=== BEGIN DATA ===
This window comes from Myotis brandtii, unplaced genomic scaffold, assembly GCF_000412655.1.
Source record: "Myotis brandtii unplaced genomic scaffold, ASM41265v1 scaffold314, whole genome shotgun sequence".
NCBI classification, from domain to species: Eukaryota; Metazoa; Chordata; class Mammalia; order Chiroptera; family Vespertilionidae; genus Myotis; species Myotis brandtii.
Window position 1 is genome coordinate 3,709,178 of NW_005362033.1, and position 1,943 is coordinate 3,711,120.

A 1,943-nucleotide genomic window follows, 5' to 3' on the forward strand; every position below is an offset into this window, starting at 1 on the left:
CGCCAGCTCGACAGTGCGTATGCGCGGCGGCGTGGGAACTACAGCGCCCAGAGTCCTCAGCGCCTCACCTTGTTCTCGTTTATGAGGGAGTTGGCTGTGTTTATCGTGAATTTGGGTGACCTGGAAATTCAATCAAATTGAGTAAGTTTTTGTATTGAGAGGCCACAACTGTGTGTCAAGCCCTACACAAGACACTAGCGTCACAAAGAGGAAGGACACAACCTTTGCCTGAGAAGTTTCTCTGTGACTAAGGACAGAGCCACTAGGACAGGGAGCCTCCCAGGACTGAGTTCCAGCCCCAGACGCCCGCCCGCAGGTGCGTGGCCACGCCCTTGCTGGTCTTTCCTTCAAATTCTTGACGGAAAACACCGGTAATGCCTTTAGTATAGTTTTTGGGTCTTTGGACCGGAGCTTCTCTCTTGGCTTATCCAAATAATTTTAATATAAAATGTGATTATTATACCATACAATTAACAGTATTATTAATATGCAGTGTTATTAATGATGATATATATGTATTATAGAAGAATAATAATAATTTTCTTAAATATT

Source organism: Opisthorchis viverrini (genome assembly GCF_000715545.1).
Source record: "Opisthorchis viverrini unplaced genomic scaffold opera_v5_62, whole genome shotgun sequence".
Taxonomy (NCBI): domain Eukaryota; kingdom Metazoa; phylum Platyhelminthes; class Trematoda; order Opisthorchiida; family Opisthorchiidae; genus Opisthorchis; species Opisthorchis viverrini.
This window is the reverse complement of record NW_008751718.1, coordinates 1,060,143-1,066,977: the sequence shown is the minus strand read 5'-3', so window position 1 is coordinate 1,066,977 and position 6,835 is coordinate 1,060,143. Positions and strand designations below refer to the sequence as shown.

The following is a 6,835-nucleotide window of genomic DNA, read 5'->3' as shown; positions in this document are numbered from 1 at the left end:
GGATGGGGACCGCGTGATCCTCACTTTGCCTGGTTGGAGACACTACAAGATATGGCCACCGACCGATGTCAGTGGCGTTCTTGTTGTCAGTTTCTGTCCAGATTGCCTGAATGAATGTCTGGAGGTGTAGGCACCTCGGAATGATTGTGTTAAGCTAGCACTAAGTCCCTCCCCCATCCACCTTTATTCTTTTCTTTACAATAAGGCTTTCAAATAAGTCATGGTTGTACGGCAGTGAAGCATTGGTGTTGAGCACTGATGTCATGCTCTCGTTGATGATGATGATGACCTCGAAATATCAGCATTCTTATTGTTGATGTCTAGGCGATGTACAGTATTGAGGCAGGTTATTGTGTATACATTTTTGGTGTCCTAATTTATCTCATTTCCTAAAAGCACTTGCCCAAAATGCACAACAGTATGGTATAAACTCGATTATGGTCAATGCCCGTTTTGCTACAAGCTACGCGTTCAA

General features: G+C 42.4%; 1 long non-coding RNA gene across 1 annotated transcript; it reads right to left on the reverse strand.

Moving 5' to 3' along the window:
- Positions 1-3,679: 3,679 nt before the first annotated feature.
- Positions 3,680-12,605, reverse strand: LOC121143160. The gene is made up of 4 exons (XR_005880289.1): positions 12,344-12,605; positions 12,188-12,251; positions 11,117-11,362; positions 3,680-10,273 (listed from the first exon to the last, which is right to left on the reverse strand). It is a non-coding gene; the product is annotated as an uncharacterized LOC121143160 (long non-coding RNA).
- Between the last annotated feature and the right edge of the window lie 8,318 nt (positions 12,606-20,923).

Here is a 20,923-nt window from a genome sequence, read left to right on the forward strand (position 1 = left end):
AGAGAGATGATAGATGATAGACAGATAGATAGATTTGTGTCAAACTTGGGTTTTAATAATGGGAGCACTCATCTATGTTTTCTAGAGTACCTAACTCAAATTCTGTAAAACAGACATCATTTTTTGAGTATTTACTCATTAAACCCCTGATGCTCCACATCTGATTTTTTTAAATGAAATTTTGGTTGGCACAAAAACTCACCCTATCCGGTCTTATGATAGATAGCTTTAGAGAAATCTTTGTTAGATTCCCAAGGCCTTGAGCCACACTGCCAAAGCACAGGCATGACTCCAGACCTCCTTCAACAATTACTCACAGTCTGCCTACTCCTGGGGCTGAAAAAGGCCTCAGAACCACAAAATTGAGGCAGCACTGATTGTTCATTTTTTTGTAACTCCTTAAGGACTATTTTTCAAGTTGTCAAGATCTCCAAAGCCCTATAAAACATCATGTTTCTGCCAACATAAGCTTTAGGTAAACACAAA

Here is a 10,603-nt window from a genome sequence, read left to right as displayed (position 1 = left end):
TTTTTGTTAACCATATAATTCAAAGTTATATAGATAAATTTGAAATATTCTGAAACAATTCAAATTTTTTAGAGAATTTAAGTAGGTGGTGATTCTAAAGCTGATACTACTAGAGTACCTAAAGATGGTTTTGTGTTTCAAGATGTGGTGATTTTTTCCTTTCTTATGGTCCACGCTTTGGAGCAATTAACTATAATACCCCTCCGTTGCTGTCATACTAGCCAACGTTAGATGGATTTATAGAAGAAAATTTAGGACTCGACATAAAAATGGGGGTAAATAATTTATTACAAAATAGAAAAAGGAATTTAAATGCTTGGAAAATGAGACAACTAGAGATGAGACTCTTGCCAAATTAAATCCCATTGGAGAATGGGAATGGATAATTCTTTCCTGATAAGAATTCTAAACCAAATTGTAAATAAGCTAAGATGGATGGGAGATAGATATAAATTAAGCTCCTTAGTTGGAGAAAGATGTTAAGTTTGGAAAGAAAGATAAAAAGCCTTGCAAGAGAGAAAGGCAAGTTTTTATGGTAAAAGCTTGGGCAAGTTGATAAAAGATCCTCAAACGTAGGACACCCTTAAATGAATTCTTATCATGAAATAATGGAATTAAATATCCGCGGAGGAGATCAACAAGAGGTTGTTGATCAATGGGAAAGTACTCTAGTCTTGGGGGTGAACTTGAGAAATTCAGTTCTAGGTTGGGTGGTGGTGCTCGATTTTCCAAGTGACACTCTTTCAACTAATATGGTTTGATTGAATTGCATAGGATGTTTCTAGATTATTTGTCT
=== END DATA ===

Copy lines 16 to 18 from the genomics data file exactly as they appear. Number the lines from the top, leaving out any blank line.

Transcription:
- Positions 3,680-12,605, reverse strand: LOC121143160. The gene is made up of 4 exons (XR_005880289.1): positions 12,344-12,605; positions 12,188-12,251; positions 11,117-11,362; positions 3,680-10,273 (listed from the first exon to the last, which is right to left on the reverse strand). It is a non-coding gene; the product is annotated as an uncharacterized LOC121143160 (long non-coding RNA).
- Between the last annotated feature and the right edge of the window lie 8,318 nt (positions 12,606-20,923).

Here is a 20,923-nt window from a genome sequence, read left to right on the forward strand (position 1 = left end):